Home Affairs pushes back against encryption law proposals
The Department of Home Affairs has rejected criticisms of Australia’s controversial encryption laws, including the often-cited need for external judicial oversight and the impact of the laws on the tech industry.
The department also rejected claims that the Telecommunications and Other Legislation Amendment (Assistance and Access) Act 2018, generally known as the TOLA Act or AA Act, would be incompatible with the US Clarifying Lawful Overseas Use of Data Act (the CLOUD Act).
Under the laws as currently written, agencies can issue:
- Technical Assistance Notices (TANs), which are compulsory notices for a “designated communication provider” (DCP) to use an interception capability they already have;
- Technical Assistance Requests (TARs), which are “voluntary” requests, but really, how could you refuse?
- Technical Capability Notices (TCNs), which are compulsory notices for a CCP to build a new interception capability, so that it can meet subsequent Technical Assistance Notices; and
TANs and TARs can currently be approved by the head of the requesting law enforcement or intelligence agency. TCNs must be be approved jointly by the Attorney-General and the Minister for Communications.
Under Labor’s proposal, contained in their Telecommunications Amendment (Repairing Assistance and Access) Bill 2019, a TAN, TAR, or TCN would have to be approved by a judge.
The Independent National Security Legislation Monitor (INSLM), Dr James Renwick, went further during public hearings in Canberra this week.
Not only did he propose tougher independent oversight of TOLA actions, he repeatedly expressed his concern that the Attorney and the Minister didn’t constitute an independent “double lock” for authorising TCNs.
Such a double lock is required in the UK, where the equivalent to a TCN must be approved by both the Secretary of State for Home Affairs and the independent Investigatory Powers Commissioner’s Office (IPCO).
“Leaving aside the personalities and the people who might fill those offices from time to time, nevertheless the Attorney and the Minister for Communications are both members of the same government and the same cabinet,” Renwick said on Friday.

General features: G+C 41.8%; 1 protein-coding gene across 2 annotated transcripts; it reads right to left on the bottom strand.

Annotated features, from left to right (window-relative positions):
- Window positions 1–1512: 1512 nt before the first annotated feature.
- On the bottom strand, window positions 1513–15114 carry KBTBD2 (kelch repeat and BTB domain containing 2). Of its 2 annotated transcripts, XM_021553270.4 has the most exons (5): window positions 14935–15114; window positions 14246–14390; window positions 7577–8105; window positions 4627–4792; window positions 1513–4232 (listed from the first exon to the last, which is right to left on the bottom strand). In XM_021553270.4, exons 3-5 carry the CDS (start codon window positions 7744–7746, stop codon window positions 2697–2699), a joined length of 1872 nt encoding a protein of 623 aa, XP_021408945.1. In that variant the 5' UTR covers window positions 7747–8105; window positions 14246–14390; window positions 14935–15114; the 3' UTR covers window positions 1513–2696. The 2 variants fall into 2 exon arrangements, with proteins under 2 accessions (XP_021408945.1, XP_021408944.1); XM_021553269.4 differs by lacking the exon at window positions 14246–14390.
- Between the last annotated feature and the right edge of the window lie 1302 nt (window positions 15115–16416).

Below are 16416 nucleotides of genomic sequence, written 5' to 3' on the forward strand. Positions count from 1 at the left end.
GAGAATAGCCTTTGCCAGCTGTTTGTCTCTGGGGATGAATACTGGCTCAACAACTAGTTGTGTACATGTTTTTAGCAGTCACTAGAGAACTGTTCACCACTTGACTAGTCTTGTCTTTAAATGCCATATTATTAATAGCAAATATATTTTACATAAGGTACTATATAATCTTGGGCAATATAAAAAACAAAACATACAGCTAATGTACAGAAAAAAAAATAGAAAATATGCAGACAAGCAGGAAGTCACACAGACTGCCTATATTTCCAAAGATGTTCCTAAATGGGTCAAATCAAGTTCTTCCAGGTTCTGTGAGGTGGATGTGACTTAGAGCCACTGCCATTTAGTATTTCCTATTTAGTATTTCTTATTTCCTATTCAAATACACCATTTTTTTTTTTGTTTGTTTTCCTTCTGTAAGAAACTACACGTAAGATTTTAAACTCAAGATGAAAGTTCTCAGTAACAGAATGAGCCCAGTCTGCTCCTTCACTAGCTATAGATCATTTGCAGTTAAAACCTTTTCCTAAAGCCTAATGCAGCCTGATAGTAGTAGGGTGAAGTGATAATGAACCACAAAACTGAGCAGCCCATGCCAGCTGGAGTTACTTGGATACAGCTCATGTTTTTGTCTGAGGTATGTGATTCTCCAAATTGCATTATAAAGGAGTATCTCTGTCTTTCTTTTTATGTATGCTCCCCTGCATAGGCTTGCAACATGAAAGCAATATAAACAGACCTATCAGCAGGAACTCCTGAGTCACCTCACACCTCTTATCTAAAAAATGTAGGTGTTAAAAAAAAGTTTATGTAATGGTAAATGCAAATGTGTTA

“There’s at least some administrative law which suggests that in those circumstances, they might both be bound by a cabinet decision.”
Hamish Hansford, DHA’s Acting Deputy Secretary for Policy, rejected that view.
“Notwithstanding both an Attorney and Minister for Communications are members of a cabinet, they are also independent decision-makers under statute, and they need to exercise those responsibilities independently, if you like,” he said.
“[The] Attorney-General and other ministers have access to more intrusive powers, to make decisions about more intrusive powers, and this would be an aberration in the overall framework.”
Hansford suggested that a DCP might even request that they be served a TCN.
“We envisage … that companies may well request a TCN, and may well say, so they can defend to their own internal business processes and own business model, ‘We would like a TCN so that you [are] compelling us to provide a new capability that we have the ability to develop’,” he said.
“And the government would pay for it, potentially, and through a contract negotiation.”
DHA wants specific examples of harm to the tech industry
Tech companies have repeatedly said that the TOLA Act is harming their international business, with one cloud provider claiming an exodus of data from Australia.
“It is difficult to read about or grapple with anecdotal reports of lost business that have appeared in some submissions from industry without having an understanding of the specific facts,” Hansford said.